Lise Meitner was born into a Jewish family in Vienna, Austria, on 7th November, 1878. She studied science at the University of Vienna before moving to Berlin where she joined with Otto Hahn in researching radioactivity at the Kaiser Wilhelm Institute for Chemistry. However, she was refused permission to work in the laboratory because she was a woman.
The First World War brought changes in attitudes towards women scientists and in 1917 m was appointed as head of the Physics Department in the institute. The following year Meitner and Otto Hahn discovered protactinium.
Meitner was appointed professor at the Berlin Institute of Theoretical Physics in 1926 and carried out important investigations into the products of neutron bombardment of uranium.
Meitner, like other Jews in Germany, was dismissed from her university post in 1938. She moved to Sweden and in 1939 wrote a paper with Otto Frisch explaining the theory of uranium fission. In the paper they argued that by splitting the atom it was possible to use a few pounds of uranium to create the explosive and destructive power of many thousands of pounds of dynamite. However, unlike other scientists working in this field, Meitner refused to go the United States and work on the Manhattan Project that was attempting to produce the atomic bomb.
After the Second World War Meitner continued to study the nature of fission products. Her later research concerned the production of new radioactive species using the cyclotron.
Lise Meitner died in Cambridge, England, on 27th October, 1968.
From chemical evidence, Hahn and Strassmann conclude that radioactive barium nuclei (atom number Z = 56) are produced when uranium (Z = 92) is bombarded by neutrons. it has been pointed out that this might be explained as a result of a "fission" of the uranium nucleus, similar to the division of a droplet into two. The energy liberated in such processes was estimated to be about 200 Mev, both from mass defect considerations and from the repulsion of the two nuclei resulting from the "fission" process.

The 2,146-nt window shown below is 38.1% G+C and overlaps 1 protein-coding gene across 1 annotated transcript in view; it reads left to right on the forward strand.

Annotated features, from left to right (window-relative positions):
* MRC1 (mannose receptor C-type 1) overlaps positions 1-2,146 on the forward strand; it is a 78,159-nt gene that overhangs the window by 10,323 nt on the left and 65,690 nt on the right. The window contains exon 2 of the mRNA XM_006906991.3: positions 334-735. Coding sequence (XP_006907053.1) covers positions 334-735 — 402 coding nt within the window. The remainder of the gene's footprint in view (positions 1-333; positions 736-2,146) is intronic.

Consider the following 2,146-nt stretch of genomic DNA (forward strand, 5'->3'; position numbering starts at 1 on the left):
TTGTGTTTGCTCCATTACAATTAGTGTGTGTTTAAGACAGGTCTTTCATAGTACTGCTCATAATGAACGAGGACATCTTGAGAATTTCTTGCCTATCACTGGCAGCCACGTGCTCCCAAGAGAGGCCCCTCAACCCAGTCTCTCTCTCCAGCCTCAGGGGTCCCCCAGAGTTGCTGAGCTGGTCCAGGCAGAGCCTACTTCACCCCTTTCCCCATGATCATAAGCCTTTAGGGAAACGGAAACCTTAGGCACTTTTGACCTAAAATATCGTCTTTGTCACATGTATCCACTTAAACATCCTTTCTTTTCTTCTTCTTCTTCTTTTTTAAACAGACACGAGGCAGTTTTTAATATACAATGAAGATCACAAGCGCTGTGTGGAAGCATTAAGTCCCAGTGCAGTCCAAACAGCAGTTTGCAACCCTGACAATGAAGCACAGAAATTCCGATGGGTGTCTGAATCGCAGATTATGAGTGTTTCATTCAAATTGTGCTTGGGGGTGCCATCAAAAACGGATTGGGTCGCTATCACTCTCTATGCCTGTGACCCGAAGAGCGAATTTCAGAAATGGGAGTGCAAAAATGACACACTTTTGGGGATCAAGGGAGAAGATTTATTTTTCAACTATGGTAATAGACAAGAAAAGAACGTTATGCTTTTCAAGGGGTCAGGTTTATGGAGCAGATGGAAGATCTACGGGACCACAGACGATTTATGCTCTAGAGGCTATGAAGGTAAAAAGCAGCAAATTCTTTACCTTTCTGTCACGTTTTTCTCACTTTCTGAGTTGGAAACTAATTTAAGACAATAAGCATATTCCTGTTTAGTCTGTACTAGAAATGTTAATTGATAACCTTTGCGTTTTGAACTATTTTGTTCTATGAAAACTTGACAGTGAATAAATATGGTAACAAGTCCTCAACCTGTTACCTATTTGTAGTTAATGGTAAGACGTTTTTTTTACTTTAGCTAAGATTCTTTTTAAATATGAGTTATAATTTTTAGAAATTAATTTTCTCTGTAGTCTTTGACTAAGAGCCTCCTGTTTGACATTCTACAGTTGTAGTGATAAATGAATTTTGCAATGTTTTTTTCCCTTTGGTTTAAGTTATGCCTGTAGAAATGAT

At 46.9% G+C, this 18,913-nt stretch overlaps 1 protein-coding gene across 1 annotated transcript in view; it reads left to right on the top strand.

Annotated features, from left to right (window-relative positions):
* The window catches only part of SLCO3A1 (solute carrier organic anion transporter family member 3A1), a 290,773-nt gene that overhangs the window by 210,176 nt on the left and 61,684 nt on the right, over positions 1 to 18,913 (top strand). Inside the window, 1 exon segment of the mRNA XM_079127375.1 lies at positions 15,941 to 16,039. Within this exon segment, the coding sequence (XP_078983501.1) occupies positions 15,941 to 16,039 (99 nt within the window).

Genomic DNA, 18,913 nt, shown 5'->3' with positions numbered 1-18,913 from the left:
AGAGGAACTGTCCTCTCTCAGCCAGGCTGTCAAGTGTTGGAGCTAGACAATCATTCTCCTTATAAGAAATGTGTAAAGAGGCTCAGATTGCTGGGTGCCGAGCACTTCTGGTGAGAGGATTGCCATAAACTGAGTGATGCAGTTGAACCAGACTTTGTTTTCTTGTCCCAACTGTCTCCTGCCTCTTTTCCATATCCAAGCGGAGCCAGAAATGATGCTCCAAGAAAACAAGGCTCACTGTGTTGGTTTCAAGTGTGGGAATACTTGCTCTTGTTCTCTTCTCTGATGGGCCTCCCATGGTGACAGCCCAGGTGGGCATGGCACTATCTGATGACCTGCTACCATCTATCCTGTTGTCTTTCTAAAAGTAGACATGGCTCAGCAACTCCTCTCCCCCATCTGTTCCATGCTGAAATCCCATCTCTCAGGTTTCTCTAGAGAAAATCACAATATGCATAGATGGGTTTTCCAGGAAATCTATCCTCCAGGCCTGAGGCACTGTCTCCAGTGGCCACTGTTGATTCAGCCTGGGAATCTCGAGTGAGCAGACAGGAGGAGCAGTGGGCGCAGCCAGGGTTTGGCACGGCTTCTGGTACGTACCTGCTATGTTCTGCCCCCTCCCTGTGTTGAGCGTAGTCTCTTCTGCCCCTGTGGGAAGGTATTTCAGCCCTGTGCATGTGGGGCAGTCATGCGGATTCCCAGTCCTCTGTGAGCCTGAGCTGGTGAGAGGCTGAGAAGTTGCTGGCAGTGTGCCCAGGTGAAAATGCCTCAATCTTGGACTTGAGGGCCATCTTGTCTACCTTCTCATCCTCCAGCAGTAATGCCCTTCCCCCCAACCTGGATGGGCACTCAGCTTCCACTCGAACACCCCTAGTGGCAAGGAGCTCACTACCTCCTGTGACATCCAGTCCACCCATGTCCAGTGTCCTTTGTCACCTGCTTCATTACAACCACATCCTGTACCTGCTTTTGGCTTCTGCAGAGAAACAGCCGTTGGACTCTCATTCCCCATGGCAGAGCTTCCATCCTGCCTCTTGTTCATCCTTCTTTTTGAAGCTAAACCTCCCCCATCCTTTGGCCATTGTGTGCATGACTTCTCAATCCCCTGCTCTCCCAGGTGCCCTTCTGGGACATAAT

If this picture is correct, one would expect fast-moving nuclei of atomic number 40 to 50 and atomic weight 100 to 150, and up to 100 Mev energy, to emerge from a layer of uranium bombarded with neutrons. In spite of their high energy, these nuclei should have a range in air of a few millimeters only, on account of their high effective charge (estimated to be about 20), which implies very dense ionization. Each such particle should produce a total of about 3 million ion pairs.
By means of a uranium-lined ionization chamber, connected to a linear amplifier, I have succeeded in demonstrating the occurrence of such bursts of ionization. The amplifier was connected to a thyratron which was biased so as to count only pulses corresponding to at least 5 x 105 ion pairs. About 15 particles per minute were recorded when 300 milligram of radium, mixed with beryllium, was placed one centimeter from the uranium lining. No pulses at all were recorded during repeated check runs of several hours total duration when either the neutron source or the uranium lining was removed. With the neutron source at a distance of four centimeters from the uranium lining, surrounding the source with paraffin wax enhanced the effect by a factor of two.
It was checked that the number of pulses depended linearly on the strength of the neutron source; this was done in order to exclude the possibility that the pulses are produced by accidental summation of smaller pulses. When the amplifier was connected to an oscillograph, the large pulses could be seen very distinctly on the background of much smaller pulses due to the alpha particles of uranium.
By varying the bias of the thyratron, the maximum size of pulses was found to correspond to at least 2 million ion pairs, or an energy loss of 70 Mev of the particle within the chamber. Since the longest path of a particle in the chamber was 3 centimeters, and the chamber was filled with hydrogen at atmospheric pressure, the particles must ionize so heavily that they can make 2 million ion pairs on a path equivalent to 0.8 cm of air or less. From this it can be estimated that the ionizing particles must have an atomic weight of at least about seventy, assuming a reasonable connection between atomic weight and effective charge. This seems to be conclusive physical evidence for the breaking up of uranium nuclei into parts of comparable size, as indicated by the experiments of Hahn and Strassmann.
Experiments with thorium instead of uranium gave quite similar results, except that surrounding the neutron source with paraffin did not enhance, but slightly diminished the effect. This gives evidence in favor of the suggestion that also in the case of thorium some, if not all of the activities produced by neutron bombardment, should be ascribed to light elements. it should be remembered that no enhancement by paraffin has been found for the activities produced in thorium, except for one which is isotopic with thorium and is almost certainly produced by simple capture of the neutron.
Meitner has suggested another interesting experiment. If a metal plate is placed close to a uranium layer bombarded with neutrons, one would expect an active deposit of the light atoms emitted in the "fission" of the uranium to form on the plate. We hope to carry out such experiments, using the powerful source of neutrons which our high-tension apparatus will soon be able to provide.